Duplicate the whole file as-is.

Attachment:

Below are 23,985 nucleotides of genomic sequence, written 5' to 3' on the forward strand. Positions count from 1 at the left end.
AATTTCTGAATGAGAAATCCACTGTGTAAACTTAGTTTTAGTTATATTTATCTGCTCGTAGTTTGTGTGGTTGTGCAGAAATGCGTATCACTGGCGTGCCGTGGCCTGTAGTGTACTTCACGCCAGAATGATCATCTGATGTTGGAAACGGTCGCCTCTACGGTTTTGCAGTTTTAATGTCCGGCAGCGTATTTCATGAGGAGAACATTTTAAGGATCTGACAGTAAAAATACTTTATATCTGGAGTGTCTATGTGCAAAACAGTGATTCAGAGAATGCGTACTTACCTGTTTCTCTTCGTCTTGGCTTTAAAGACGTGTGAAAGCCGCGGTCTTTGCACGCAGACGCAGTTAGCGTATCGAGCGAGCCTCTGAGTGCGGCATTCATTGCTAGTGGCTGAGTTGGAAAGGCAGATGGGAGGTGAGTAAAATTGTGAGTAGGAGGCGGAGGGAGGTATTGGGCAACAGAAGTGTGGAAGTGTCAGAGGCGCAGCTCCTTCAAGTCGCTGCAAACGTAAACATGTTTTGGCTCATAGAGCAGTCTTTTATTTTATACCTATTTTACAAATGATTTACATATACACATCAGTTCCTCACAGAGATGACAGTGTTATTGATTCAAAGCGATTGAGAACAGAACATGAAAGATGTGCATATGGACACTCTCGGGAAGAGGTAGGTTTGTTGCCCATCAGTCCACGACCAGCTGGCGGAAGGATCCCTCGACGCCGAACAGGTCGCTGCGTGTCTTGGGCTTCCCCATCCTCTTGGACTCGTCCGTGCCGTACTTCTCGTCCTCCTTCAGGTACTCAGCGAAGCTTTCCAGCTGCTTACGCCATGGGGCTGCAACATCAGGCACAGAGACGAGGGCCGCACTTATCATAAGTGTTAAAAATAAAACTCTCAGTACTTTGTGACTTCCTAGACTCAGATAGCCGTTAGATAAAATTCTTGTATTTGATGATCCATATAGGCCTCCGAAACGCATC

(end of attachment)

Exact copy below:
Below are 23,985 nucleotides of genomic sequence, written 5' to 3' on the forward strand. Positions count from 1 at the left end.
AATTTCTGAATGAGAAATCCACTGTGTAAACTTAGTTTTAGTTATATTTATCTGCTCGTAGTTTGTGTGGTTGTGCAGAAATGCGTATCACTGGCGTGCCGTGGCCTGTAGTGTACTTCACGCCAGAATGATCATCTGATGTTGGAAACGGTCGCCTCTACGGTTTTGCAGTTTTAATGTCCGGCAGCGTATTTCATGAGGAGAACATTTTAAGGATCTGACAGTAAAAATACTTTATATCTGGAGTGTCTATGTGCAAAACAGTGATTCAGAGAATGCGTACTTACCTGTTTCTCTTCGTCTTGGCTTTAAAGACGTGTGAAAGCCGCGGTCTTTGCACGCAGACGCAGTTAGCGTATCGAGCGAGCCTCTGAGTGCGGCATTCATTGCTAGTGGCTGAGTTGGAAAGGCAGATGGGAGGTGAGTAAAATTGTGAGTAGGAGGCGGAGGGAGGTATTGGGCAACAGAAGTGTGGAAGTGTCAGAGGCGCAGCTCCTTCAAGTCGCTGCAAACGTAAACATGTTTTGGCTCATAGAGCAGTCTTTTATTTTATACCTATTTTACAAATGATTTACATATACACATCAGTTCCTCACAGAGATGACAGTGTTATTGATTCAAAGCGATTGAGAACAGAACATGAAAGATGTGCATATGGACACTCTCGGGAAGAGGTAGGTTTGTTGCCCATCAGTCCACGACCAGCTGGCGGAAGGATCCCTCGACGCCGAACAGGTCGCTGCGTGTCTTGGGCTTCCCCATCCTCTTGGACTCGTCCGTGCCGTACTTCTCGTCCTCCTTCAGGTACTCAGCGAAGCTTTCCAGCTGCTTACGCCATGGGGCTGCAACATCAGGCACAGAGACGAGGGCCGCACTTATCATAAGTGTTAAAAATAAAACTCTCAGTACTTTGTGACTTCCTAGACTCAGATAGCCGTTAGATAAAATTCTTGTATTTGATGATCCATATAGGCCTCCGAAACGCATC